Breed Reveal Video

Our algorithms predict this is the most likely family tree to explain Huey’s breed mix, but this family tree may not be the only possible one.

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Through Huey’s mitochondrial DNA we can trace his mother’s ancestry back to where dogs and people first became friends. This map helps you visualize the routes that his ancestors took to your home. Their story is described below the map.

Haplogroup

A1b

Haplotype

A361/409/611

Map

A1b

Huey’s Haplogroup

This female lineage was very likely one of the original lineages in the wolves that were first domesticated into dogs in Central Asia about 15,000 years ago. Since then, the lineage has been very successful and travelled the globe! Dogs from this group are found in ancient Bronze Age fossils in the Middle East and southern Europe. By the end of the Bronze Age, it became exceedingly common in Europe. These dogs later became many of the dogs that started some of today's most popular breeds, like German Shepherds, Pugs, Whippets, English Sheepdogs and Miniature Schnauzers. During the period of European colonization, the lineage became even more widespread as European dogs followed their owners to far-flung places like South America and Oceania. It's now found in many popular breeds as well as village dogs across the world!

A361/409/611

Huey’s Haplotype

Part of the A1b haplogroup, this haplotype occurs most frequently in German Shepherd Dogs, Poodles, and Shiloh Shepherds.

Some other Embark dogs with this haplotype:

A1b is the most common haplogroup found in German Shepherds.

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Through Huey’s Y-chromosome we can trace his father’s ancestry back to where dogs and people first became friends. This map helps you visualize the routes that his ancestors took to your home. Their story is described below the map.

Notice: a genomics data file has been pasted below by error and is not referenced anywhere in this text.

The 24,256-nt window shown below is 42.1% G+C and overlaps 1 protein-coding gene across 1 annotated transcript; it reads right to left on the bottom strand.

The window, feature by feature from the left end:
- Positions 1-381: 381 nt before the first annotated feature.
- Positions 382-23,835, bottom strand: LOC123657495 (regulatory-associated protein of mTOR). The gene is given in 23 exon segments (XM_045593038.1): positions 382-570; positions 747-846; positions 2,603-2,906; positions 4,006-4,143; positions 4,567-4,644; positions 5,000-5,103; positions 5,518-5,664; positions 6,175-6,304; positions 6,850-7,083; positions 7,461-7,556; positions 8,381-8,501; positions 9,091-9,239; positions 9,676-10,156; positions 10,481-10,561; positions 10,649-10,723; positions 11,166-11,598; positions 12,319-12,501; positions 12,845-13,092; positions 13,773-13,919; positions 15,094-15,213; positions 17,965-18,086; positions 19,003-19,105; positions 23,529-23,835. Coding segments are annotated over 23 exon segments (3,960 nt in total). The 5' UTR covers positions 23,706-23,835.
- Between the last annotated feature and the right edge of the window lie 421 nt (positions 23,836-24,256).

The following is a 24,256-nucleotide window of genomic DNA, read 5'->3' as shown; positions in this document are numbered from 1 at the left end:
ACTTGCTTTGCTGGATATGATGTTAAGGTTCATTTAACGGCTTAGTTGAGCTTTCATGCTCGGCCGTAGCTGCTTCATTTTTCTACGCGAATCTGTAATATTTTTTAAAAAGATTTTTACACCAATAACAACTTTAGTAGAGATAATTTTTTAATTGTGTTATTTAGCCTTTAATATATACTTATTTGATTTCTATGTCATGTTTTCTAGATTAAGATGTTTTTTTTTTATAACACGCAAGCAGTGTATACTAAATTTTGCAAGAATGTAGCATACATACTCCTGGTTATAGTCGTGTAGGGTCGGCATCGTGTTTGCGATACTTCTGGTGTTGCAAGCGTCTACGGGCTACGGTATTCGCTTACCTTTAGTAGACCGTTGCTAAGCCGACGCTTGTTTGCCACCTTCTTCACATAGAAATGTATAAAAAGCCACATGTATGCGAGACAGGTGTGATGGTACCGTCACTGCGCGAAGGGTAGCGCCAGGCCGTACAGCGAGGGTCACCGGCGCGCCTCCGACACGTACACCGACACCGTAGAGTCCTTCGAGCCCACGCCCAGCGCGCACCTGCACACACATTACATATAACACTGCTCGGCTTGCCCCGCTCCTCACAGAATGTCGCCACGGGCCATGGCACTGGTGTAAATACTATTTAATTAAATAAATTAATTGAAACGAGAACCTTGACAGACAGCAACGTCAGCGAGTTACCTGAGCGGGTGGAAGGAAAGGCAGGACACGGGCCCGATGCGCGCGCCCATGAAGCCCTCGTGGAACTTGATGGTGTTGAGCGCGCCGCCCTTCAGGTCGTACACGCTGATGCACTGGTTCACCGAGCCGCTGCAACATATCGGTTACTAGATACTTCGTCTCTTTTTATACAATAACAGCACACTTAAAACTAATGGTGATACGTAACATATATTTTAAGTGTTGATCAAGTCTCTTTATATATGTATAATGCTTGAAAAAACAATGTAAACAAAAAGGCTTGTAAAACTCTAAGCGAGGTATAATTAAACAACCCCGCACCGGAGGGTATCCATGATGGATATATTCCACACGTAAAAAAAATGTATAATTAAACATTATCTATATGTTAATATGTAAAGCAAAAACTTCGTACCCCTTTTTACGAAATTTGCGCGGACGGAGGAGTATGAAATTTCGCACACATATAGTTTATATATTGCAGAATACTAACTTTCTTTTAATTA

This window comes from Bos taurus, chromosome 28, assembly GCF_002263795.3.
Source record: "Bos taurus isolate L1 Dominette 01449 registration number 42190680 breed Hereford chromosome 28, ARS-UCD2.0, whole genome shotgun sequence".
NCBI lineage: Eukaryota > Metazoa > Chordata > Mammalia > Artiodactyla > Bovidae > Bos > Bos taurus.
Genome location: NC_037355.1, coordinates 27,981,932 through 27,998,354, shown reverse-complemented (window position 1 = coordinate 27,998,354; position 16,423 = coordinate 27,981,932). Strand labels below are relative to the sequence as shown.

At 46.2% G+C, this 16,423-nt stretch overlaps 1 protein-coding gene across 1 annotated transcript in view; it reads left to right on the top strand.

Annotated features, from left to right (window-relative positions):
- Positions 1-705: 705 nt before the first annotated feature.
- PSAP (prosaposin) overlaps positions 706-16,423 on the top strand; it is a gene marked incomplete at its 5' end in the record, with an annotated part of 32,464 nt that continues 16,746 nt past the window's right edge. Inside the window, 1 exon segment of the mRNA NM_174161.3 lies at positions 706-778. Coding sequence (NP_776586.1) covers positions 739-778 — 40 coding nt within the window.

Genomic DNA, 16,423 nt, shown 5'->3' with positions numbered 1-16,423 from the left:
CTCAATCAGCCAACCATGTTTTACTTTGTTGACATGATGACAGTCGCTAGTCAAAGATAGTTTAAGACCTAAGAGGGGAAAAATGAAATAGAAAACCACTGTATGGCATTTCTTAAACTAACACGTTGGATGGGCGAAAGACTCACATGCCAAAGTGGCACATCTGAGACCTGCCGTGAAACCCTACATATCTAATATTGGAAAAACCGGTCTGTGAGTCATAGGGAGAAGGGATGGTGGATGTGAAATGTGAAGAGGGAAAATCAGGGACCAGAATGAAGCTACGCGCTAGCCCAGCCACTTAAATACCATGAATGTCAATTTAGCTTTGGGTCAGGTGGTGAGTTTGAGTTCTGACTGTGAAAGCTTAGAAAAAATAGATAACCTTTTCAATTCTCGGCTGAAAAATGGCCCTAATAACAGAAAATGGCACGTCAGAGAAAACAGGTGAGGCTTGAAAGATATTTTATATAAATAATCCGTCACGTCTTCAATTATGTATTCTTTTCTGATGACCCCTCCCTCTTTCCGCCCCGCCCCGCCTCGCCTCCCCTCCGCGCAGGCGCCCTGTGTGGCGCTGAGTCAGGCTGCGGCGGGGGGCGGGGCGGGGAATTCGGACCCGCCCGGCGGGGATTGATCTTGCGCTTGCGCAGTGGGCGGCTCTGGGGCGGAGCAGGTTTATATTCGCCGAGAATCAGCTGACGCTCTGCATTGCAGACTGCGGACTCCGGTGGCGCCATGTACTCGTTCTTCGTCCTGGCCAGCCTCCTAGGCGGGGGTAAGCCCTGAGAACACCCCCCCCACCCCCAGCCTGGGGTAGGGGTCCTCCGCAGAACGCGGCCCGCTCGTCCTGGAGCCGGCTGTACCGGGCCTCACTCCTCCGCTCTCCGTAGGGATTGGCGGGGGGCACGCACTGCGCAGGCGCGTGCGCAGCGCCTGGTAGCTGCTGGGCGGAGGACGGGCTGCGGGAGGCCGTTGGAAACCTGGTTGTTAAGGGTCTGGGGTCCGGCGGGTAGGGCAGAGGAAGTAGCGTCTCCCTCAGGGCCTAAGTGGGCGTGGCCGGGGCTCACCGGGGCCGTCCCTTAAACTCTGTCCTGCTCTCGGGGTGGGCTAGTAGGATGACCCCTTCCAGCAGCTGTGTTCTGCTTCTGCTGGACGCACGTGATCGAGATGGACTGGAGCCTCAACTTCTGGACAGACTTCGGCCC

Haplogroup

A1a

Haplotype

H1a.7

Map

A1a

Huey’s Haplogroup

Some of the wolves that became the original dogs in Central Asia around 15,000 years ago came from this long and distinguished line of male dogs. After domestication, they followed their humans from Asia to Europe and then didn't stop there. They took root in Europe, eventually becoming the dogs that founded the Vizsla breed 1,000 years ago. The Vizsla is a Central European hunting dog, and all male Vizslas descend from this line. During the Age of Exploration, like their owners, these pooches went by the philosophy, "Have sail, will travel!" From the windy plains of Patagonia to the snug and homey towns of the American Midwest, the beaches of a Pacific paradise, and the broad expanse of the Australian outback, these dogs followed their masters to the outposts of empires. Whether through good fortune or superior genetics, dogs from the A1a lineage traveled the globe and took root across the world. Now you find village dogs from this line frolicking on Polynesian beaches, hanging out in villages across the Americas, and scavenging throughout Old World settlements. You can also find this "prince of patrilineages" in breeds as different as German Shepherds, Golden Retrievers, Pugs, Border Collies, Scottish Terriers, and Irish Wolfhounds. No male wolf line has been as successful as the A1a line!

H1a.7

Huey’s Haplotype

Part of the large A1a haplogroup, this haplotype is found in village dogs throughout the world (including Asia, which is uncommon for A1a’s). We also see it in 10 of our breeds, including most frequently in English Springer Spaniel, Maltese, Havanese, and Rottweiler.

Some other Embark dogs with this haplotype:

Dogs with A1a lineage travelled during European Colonial times.